Thoughts on Let there be light! – Why are business hotel rooms so dark

  1. Erin White says:

    My own biggest pet peeve is that some hotels never underwent the renovations that you describe to make them more conducive to productive work time. Thus the internet connection can be found under the nightstand – I guess you’re supposed to laptop from bed – or else, the desk is placed precisely where the non-directable air conditioning unit is doing it’s best to turn you into a popcicle.

    We’re a picky lot, aren’t we? 😉

    Erin White

  2. Nick Jones says:

    That’s because you’re one of the old timers who still uses paper and so needs light. The rest of us do everything on a screen 🙂 If passive / reflective screens ever start to become popular then hotels will have to bring back decent room lighting.

  3. Mark McDonald says:

    Erin thanks for our comments. I too have pushed the bed around to get at the internet connection. I have even had to make a tradeoff between the TV or the PC when there were not enough plugs. Oh the pain of being a traveller.

  4. Mark McDonald says:

    Nick I agree that I am not becoming an old timer. But I thought that was a function of time not my use of paper. Even with a screen good lighting is important – now I really sound old.

    Glad to see that you see passive displays as being a force for good. I always knew you were a closet Kindle fan, even if your blog says otherwise — just kidding.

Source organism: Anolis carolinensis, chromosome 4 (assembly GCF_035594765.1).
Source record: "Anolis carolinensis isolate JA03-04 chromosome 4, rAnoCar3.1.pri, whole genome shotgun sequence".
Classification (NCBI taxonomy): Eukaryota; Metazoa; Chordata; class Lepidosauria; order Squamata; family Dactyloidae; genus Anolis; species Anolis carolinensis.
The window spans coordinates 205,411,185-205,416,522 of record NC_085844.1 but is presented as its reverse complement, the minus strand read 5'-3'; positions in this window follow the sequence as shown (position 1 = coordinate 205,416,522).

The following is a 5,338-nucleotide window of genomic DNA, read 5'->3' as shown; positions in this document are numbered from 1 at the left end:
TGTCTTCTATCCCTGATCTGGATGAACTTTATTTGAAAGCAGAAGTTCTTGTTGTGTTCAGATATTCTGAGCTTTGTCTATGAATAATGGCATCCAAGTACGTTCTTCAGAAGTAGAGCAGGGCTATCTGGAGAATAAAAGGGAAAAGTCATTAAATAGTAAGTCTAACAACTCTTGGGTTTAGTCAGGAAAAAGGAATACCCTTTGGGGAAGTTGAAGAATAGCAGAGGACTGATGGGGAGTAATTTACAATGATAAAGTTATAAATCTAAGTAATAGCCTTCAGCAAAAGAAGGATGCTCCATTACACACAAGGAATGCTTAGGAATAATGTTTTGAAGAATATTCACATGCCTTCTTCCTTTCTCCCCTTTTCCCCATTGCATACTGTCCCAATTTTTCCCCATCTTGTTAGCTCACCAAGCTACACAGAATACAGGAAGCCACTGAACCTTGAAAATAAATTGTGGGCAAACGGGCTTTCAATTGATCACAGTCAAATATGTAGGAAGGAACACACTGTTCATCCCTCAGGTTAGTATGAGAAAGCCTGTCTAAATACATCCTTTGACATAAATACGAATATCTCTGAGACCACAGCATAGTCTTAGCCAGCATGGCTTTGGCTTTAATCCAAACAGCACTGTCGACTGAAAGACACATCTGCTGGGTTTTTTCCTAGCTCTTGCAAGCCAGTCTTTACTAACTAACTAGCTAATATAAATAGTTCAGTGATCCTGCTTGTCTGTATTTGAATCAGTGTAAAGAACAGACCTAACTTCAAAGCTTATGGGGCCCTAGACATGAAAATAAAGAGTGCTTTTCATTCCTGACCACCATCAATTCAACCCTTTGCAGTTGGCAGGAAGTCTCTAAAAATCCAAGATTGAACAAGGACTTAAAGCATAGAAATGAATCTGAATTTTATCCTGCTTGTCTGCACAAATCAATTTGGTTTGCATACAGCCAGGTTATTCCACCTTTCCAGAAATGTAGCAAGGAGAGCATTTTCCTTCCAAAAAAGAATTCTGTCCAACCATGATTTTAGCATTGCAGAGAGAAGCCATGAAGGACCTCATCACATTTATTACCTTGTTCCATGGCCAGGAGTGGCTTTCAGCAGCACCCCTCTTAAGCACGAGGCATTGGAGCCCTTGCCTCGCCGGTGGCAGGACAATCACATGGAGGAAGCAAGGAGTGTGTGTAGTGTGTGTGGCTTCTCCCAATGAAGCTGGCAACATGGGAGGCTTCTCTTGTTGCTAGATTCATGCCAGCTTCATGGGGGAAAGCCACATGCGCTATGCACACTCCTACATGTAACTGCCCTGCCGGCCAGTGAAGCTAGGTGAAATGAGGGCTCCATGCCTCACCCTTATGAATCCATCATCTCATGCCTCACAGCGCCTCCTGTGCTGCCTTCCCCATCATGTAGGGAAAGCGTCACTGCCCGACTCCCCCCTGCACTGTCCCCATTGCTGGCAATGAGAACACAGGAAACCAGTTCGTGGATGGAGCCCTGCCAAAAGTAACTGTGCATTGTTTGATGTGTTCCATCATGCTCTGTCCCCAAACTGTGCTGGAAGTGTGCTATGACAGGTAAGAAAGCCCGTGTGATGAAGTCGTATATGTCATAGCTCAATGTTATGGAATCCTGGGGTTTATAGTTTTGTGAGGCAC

5. Ian Rowlands says:

    Well … maybe the darkness makes it hard to checkout the cleanliness? Just kidding … or maybe not.
    I’ll confess, I am an old timer. I have manually wired phone to PC to make a dialup connection work. But my pet peeve now is that it’s hard to sit in bed, connect to the internet, connect to a powersource and watch the movie at the same time … I want a lapdesk, wireless connection, power, flatscreen HDTV, and I don’t wnat to pay a surcharge!

  6. Frankly saying, I am yet to notice such things about business hotels. This may be because so far I have been privileged with only the best. Yet I agree with your observation. Keeping in mind that hotel managers would look forward to make their rooms more attractive to business people to help them to be more productive, it is actually the other way around. Besides this there are more things which these business hotels need to tackle like bad room service or rather more serious issue, cleanliness.

Comments are closed

Comments or opinions expressed on this blog are those of the individual contributors only, and do not necessarily represent the views of Gartner, Inc. or its management. Readers may copy and redistribute blog postings on other blogs, or otherwise for private, non-commercial or journalistic purposes, with attribution to Gartner. This content may not be used for any other purposes in any other formats or media. The content on this blog is provided on an "as-is" basis. Gartner shall not be liable for any damages whatsoever arising out of the content or use of this blog.